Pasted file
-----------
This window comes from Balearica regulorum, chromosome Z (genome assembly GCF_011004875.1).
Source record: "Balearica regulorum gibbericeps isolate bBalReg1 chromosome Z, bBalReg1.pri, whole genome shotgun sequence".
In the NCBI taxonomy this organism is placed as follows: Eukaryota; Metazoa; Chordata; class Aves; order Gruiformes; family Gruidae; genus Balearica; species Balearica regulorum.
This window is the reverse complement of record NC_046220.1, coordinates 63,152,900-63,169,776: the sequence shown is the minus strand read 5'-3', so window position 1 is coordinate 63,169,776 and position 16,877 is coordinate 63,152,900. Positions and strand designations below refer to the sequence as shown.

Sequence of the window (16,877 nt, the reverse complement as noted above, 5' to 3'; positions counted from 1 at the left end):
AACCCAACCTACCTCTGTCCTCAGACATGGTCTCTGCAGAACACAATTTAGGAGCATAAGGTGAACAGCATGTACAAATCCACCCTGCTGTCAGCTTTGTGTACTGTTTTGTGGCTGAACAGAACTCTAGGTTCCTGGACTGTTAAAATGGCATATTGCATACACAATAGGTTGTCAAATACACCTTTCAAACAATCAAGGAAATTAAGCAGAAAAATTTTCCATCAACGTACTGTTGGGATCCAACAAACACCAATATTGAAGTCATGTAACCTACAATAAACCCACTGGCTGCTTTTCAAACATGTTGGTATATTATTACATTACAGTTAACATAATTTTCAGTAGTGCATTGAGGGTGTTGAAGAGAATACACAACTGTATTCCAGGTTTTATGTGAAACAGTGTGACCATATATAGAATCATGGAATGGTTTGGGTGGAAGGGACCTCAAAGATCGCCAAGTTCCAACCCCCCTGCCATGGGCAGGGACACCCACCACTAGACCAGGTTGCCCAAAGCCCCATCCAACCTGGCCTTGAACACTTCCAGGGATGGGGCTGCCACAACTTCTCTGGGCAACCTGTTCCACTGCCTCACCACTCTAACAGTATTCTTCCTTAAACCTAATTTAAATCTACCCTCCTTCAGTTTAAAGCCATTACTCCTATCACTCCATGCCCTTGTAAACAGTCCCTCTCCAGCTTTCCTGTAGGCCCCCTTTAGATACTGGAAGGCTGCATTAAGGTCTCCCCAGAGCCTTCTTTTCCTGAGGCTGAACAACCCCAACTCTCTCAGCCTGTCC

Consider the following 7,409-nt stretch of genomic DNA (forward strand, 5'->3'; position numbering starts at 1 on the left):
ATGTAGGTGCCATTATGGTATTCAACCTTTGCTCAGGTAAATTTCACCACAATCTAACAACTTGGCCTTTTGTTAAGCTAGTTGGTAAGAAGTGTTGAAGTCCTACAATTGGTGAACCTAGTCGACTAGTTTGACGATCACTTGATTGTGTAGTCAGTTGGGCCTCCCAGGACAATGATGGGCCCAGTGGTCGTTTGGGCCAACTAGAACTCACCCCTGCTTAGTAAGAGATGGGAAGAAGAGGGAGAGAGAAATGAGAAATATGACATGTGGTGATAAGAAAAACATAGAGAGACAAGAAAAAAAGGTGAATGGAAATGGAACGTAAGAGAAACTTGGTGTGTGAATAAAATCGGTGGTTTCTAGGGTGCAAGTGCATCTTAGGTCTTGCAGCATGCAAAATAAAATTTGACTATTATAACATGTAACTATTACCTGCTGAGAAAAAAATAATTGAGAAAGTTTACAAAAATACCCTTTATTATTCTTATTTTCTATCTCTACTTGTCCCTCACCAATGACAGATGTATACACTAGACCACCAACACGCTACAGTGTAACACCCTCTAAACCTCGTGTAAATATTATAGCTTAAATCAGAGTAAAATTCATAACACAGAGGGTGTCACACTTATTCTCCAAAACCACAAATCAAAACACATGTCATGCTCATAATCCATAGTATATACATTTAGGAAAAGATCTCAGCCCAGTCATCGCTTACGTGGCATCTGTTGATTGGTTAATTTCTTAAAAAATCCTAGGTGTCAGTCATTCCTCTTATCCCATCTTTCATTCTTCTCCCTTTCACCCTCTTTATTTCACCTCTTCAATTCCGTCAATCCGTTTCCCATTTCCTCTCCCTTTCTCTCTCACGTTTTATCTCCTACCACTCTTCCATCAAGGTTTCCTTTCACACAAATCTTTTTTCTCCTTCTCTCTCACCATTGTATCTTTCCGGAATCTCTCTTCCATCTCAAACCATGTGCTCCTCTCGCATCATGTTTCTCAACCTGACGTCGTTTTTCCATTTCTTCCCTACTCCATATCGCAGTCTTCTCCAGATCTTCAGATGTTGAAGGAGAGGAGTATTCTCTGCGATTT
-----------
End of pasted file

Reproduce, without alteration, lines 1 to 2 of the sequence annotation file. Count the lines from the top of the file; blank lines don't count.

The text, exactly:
This window comes from Balearica regulorum, chromosome Z (genome assembly GCF_011004875.1).
Source record: "Balearica regulorum gibbericeps isolate bBalReg1 chromosome Z, bBalReg1.pri, whole genome shotgun sequence".